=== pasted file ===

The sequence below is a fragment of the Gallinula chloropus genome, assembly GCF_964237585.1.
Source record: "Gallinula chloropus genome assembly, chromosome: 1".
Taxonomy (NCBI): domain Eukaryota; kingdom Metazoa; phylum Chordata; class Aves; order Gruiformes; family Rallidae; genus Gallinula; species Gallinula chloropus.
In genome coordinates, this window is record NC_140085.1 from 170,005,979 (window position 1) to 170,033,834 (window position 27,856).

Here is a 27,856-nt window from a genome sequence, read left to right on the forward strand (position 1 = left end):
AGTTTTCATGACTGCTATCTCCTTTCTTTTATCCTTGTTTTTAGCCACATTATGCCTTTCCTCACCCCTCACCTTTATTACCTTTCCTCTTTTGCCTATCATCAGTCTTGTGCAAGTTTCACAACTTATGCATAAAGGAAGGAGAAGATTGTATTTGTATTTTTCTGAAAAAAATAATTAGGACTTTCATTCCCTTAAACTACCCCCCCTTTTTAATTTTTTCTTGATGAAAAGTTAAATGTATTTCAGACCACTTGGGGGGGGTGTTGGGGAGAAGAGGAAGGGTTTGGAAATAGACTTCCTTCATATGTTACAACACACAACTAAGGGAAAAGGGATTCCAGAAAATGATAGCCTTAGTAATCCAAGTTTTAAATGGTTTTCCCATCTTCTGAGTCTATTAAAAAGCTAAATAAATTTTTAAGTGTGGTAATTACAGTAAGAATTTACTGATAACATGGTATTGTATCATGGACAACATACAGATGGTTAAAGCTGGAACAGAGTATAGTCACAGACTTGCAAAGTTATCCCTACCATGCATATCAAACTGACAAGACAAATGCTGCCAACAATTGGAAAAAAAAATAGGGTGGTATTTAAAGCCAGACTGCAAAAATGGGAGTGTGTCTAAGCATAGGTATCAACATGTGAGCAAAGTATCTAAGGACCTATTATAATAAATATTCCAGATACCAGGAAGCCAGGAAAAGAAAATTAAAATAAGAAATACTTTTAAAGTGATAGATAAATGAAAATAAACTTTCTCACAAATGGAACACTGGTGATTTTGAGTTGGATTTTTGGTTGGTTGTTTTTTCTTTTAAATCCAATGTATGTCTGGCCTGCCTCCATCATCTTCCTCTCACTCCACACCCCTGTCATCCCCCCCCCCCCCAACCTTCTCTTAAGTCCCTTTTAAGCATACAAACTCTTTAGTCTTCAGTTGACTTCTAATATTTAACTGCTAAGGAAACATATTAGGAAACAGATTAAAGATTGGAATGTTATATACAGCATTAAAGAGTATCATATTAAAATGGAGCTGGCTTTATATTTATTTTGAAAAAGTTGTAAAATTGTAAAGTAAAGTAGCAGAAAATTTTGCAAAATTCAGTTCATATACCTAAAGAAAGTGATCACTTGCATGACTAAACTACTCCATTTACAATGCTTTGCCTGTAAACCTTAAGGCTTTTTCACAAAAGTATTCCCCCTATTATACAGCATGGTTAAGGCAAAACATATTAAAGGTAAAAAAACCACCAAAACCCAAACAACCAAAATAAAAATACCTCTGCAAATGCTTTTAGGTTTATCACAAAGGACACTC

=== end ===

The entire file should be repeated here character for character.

The sequence below is a fragment of the Gallinula chloropus genome, assembly GCF_964237585.1.
Source record: "Gallinula chloropus genome assembly, chromosome: 1".
Taxonomy (NCBI): domain Eukaryota; kingdom Metazoa; phylum Chordata; class Aves; order Gruiformes; family Rallidae; genus Gallinula; species Gallinula chloropus.
In genome coordinates, this window is record NC_140085.1 from 170,005,979 (window position 1) to 170,033,834 (window position 27,856).

Here is a 27,856-nt window from a genome sequence, read left to right on the forward strand (position 1 = left end):
AGTTTTCATGACTGCTATCTCCTTTCTTTTATCCTTGTTTTTAGCCACATTATGCCTTTCCTCACCCCTCACCTTTATTACCTTTCCTCTTTTGCCTATCATCAGTCTTGTGCAAGTTTCACAACTTATGCATAAAGGAAGGAGAAGATTGTATTTGTATTTTTCTGAAAAAAATAATTAGGACTTTCATTCCCTTAAACTACCCCCCCTTTTTAATTTTTTCTTGATGAAAAGTTAAATGTATTTCAGACCACTTGGGGGGGGTGTTGGGGAGAAGAGGAAGGGTTTGGAAATAGACTTCCTTCATATGTTACAACACACAACTAAGGGAAAAGGGATTCCAGAAAATGATAGCCTTAGTAATCCAAGTTTTAAATGGTTTTCCCATCTTCTGAGTCTATTAAAAAGCTAAATAAATTTTTAAGTGTGGTAATTACAGTAAGAATTTACTGATAACATGGTATTGTATCATGGACAACATACAGATGGTTAAAGCTGGAACAGAGTATAGTCACAGACTTGCAAAGTTATCCCTACCATGCATATCAAACTGACAAGACAAATGCTGCCAACAATTGGAAAAAAAAATAGGGTGGTATTTAAAGCCAGACTGCAAAAATGGGAGTGTGTCTAAGCATAGGTATCAACATGTGAGCAAAGTATCTAAGGACCTATTATAATAAATATTCCAGATACCAGGAAGCCAGGAAAAGAAAATTAAAATAAGAAATACTTTTAAAGTGATAGATAAATGAAAATAAACTTTCTCACAAATGGAACACTGGTGATTTTGAGTTGGATTTTTGGTTGGTTGTTTTTTCTTTTAAATCCAATGTATGTCTGGCCTGCCTCCATCATCTTCCTCTCACTCCACACCCCTGTCATCCCCCCCCCCCCCAACCTTCTCTTAAGTCCCTTTTAAGCATACAAACTCTTTAGTCTTCAGTTGACTTCTAATATTTAACTGCTAAGGAAACATATTAGGAAACAGATTAAAGATTGGAATGTTATATACAGCATTAAAGAGTATCATATTAAAATGGAGCTGGCTTTATATTTATTTTGAAAAAGTTGTAAAATTGTAAAGTAAAGTAGCAGAAAATTTTGCAAAATTCAGTTCATATACCTAAAGAAAGTGATCACTTGCATGACTAAACTACTCCATTTACAATGCTTTGCCTGTAAACCTTAAGGCTTTTTCACAAAAGTATTCCCCCTATTATACAGCATGGTTAAGGCAAAACATATTAAAGGTAAAAAAACCACCAAAACCCAAACAACCAAAATAAAAATACCTCTGCAAATGCTTTTAGGTTTATCACAAAGGACACTC